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Marx, Marxism & the Law .docx

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York University
Social Science
SOSC 2350
Tanja Juric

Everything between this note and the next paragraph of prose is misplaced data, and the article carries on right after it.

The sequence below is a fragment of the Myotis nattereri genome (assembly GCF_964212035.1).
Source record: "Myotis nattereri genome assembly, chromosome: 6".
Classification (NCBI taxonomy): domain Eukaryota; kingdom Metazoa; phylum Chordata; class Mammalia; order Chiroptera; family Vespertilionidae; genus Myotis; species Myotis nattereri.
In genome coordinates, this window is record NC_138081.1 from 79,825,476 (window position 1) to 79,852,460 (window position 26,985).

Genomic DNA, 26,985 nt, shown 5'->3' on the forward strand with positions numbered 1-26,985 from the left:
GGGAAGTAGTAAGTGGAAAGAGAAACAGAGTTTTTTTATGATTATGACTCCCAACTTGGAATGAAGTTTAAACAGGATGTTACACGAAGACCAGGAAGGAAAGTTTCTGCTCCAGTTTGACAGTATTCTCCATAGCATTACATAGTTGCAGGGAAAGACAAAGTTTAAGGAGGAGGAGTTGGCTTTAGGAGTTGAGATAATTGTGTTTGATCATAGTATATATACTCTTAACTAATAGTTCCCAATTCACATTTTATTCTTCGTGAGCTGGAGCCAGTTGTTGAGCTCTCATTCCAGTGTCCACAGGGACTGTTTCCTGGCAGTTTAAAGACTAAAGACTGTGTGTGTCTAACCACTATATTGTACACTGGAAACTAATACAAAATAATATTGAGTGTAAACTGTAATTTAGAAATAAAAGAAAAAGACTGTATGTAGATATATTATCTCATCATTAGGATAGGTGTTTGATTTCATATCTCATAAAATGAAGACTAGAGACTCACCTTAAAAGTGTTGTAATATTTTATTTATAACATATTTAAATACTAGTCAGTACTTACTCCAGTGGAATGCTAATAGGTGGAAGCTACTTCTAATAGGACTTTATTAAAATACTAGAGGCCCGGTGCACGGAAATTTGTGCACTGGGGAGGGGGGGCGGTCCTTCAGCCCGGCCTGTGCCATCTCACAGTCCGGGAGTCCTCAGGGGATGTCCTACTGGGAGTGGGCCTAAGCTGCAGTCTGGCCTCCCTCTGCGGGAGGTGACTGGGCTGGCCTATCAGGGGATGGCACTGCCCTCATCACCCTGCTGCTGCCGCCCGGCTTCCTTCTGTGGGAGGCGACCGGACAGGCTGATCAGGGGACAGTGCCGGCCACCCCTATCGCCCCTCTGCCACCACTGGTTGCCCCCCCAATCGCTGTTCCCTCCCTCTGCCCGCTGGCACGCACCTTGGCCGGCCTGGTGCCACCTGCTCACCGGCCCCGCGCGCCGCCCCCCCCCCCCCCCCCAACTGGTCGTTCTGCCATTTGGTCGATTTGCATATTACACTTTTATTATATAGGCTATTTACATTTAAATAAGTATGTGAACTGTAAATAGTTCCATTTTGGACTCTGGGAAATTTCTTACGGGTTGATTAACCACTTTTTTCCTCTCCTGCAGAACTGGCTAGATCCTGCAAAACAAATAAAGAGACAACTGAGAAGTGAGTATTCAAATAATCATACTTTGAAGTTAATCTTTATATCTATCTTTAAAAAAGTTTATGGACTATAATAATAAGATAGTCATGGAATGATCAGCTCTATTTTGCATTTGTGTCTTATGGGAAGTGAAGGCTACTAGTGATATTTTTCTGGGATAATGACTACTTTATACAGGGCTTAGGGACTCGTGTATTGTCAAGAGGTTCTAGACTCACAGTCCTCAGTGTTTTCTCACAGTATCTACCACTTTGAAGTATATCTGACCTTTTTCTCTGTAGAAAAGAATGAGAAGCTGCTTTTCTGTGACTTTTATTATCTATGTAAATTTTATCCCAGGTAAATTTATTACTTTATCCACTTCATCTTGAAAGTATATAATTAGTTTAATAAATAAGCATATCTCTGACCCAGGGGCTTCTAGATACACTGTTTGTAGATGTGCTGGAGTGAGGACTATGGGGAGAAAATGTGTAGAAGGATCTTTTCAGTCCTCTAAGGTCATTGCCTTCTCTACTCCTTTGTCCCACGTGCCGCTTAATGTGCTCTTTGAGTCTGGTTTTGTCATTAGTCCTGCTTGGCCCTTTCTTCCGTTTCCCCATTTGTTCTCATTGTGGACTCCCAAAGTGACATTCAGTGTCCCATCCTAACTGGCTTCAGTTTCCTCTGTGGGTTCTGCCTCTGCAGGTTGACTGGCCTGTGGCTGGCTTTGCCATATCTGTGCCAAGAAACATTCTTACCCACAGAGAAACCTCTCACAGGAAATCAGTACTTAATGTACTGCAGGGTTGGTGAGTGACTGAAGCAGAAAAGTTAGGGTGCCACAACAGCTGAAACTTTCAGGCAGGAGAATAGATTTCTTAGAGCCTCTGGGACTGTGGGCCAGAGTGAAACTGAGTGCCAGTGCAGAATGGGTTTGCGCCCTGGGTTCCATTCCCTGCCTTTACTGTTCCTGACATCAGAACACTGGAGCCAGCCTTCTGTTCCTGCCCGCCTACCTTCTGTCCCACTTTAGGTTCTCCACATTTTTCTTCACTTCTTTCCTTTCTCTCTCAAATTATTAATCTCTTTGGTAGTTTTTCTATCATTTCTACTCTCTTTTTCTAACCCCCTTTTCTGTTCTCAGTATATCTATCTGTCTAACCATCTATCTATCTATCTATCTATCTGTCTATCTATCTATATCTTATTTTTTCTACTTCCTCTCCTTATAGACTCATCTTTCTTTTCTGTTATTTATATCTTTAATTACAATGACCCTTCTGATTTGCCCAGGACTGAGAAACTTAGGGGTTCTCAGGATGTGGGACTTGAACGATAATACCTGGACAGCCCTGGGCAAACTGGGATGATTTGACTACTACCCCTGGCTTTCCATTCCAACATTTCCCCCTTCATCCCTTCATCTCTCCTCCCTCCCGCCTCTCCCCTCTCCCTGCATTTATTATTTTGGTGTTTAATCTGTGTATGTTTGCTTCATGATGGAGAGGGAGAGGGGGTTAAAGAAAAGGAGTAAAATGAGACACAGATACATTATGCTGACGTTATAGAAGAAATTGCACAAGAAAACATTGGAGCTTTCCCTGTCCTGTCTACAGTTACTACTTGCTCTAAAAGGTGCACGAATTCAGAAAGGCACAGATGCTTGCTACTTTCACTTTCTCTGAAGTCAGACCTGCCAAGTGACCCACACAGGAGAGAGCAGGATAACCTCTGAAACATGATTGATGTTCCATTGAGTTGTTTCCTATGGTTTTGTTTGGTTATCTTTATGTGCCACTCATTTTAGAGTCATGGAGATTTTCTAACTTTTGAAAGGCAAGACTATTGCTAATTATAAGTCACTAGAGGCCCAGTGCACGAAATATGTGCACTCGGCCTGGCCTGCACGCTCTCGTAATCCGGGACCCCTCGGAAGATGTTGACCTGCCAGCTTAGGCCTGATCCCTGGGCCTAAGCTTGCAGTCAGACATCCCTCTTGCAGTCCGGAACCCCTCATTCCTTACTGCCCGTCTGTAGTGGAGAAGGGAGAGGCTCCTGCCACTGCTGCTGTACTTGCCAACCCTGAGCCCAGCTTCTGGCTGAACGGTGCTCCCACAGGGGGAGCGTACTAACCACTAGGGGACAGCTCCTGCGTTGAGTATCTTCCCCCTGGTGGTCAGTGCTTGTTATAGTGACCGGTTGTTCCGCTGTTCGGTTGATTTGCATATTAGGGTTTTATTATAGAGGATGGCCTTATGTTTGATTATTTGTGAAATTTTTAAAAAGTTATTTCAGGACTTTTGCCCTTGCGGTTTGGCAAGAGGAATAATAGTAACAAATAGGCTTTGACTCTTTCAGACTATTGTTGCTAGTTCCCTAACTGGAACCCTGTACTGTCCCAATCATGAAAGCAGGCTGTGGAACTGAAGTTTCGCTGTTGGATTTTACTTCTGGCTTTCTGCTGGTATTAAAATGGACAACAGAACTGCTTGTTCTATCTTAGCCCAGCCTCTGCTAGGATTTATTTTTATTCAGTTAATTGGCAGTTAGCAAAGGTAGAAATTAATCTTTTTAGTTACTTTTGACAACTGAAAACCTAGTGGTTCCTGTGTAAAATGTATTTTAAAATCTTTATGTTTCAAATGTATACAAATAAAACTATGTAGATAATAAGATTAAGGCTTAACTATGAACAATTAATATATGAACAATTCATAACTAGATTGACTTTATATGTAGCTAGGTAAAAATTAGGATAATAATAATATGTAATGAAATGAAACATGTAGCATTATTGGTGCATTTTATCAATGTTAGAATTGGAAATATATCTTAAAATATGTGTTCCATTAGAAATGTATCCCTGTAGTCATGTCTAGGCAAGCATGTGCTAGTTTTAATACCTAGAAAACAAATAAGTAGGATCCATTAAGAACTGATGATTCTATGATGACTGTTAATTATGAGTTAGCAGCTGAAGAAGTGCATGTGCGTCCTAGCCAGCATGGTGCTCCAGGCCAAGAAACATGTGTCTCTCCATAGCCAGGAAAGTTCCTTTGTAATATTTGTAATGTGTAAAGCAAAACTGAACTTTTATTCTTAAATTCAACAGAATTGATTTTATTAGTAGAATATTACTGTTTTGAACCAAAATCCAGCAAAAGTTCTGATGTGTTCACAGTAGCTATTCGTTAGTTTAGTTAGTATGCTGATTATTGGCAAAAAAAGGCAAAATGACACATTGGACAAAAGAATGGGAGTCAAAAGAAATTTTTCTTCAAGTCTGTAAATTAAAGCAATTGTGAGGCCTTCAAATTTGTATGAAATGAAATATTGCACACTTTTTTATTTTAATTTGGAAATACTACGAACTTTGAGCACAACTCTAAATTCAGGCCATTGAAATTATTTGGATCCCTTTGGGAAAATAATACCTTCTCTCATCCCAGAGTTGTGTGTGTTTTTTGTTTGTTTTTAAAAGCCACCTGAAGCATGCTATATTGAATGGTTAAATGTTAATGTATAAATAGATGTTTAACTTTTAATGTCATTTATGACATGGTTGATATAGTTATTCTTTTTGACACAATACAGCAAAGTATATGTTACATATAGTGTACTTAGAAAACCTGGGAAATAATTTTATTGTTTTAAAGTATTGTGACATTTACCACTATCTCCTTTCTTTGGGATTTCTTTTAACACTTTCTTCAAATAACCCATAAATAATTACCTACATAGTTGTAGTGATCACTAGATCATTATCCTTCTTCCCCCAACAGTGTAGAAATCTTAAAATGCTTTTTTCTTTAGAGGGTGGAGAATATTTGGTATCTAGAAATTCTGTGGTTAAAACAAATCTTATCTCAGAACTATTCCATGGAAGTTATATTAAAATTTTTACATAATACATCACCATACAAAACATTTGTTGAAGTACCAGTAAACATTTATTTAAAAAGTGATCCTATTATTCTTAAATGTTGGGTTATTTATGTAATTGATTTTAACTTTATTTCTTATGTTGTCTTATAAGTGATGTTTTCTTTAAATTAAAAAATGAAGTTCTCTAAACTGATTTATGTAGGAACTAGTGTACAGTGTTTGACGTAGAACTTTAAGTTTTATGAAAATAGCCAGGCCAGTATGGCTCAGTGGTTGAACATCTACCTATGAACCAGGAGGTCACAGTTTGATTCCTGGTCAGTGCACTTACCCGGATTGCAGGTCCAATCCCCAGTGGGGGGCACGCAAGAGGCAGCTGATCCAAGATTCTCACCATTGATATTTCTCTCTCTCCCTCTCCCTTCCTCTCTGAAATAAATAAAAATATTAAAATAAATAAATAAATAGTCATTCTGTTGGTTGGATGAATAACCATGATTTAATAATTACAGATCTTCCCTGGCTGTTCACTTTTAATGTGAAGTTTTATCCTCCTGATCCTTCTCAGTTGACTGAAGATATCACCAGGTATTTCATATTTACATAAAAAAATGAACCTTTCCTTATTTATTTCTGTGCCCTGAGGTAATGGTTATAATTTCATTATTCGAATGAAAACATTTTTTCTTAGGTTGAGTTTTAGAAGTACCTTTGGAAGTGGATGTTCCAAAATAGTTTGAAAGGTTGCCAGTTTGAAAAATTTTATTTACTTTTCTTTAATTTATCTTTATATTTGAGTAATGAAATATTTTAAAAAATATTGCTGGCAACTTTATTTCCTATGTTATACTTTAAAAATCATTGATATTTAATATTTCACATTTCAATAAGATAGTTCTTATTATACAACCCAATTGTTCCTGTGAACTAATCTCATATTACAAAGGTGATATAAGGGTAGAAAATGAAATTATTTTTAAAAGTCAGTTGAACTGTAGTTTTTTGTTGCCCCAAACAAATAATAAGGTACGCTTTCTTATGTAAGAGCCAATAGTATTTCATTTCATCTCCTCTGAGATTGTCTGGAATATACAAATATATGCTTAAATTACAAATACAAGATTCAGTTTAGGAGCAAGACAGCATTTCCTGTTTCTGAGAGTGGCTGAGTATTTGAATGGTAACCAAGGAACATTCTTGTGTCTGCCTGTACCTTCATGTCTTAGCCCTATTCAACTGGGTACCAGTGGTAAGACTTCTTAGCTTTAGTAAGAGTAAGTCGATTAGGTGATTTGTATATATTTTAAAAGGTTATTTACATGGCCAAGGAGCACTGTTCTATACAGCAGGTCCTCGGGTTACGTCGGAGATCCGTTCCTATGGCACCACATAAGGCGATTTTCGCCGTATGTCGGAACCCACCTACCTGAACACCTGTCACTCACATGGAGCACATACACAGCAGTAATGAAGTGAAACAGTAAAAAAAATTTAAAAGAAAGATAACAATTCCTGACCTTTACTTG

Marx, Marxism & the Law Developed a powerful critique of capitalism Work combined economics, philosophy, sociology, and history Class conflict, positions of marginalization Contemporaneous with the industrial revolution  Introduction of material  Separation from work and process due to increased mechanization Re: Conflict theory  Law is not the expression of society’s common values  Division by class conflict (have and have not’s in dispute, not wanting to share power)  Modern bourgeoisie is the product of a long course of development- a series of revolutions o Established new classes, new conditions of oppression, new forms of struggle in place of old ones (the middle market due to industrialism, beginning of advertisement and persuasion) Sociological & political  Did not see his sociology isolated from political action  Legal systems evolved with socio-eco system (evolutionary) o A way to explain and predict what society is going to look like  Therefore, Marxism is both a political and sociological approach Historical material conditions (late 19 century)  Crowding and poor living and working conditions  Treating people as less than human  Abuse of labour regulations, inhumane 3 Tenets 1. Dialectical and materialistic philosophy of history (material conditions of reality)  The struggle of opposites (the struggle of new with old produces a new synthesis) always providing a perspective into the other in order to assess  The cycle of history as dialectic (whenever someone is oppressed a revolution will ensue) o Page 20 Calavita – maintaining subordinate positions within labour  Change takes place through many small conflicts that finally add up to a major crisis and social transformation 2. Critique of political economy (critique of capitalism, placing a monetary value on people) 3. Socialist politics (advocating for the rights of all) Basic concepts  Exploitation of those vulnerable  Alienation – being removed from things we ought to be included in (labour)  Historical materialism (placing monetary value) Marx, Marxism & the Law  Base (economic structure) and superstructure – the belief system, illusions, modes of thought, ideals and ideas (affirms that which we think is going on; telling us certain jobs are of more value therefore ought to make more money than someone else)  Social class – proletariat (workers) and bourgeoisies (owners of production)  Ideology (false consciousness) – refers to a belief system of a way of thinking; asking are the truths of society really true, who is benefiting? To expose power relations From feudalism to capitalism  Bourgeoisies rose from oppressed class under feudalism o Due to separation of the individual from the direct sense of work, people became competitive and wanted to rise above in the new system  Built its power by developing the seeds of modern production and trade  Eventually, feudal system of relations no longer compatible with increasingly dominant productive forces  Leads to overall changes in how society is governed (economic determinism, where decisions are made based upon greed and desire for wealth) Economic structure  The foundation of a society, its base, is located in its mode of production  Technology used for economic activity  The system of social relations underlying economic activity in that
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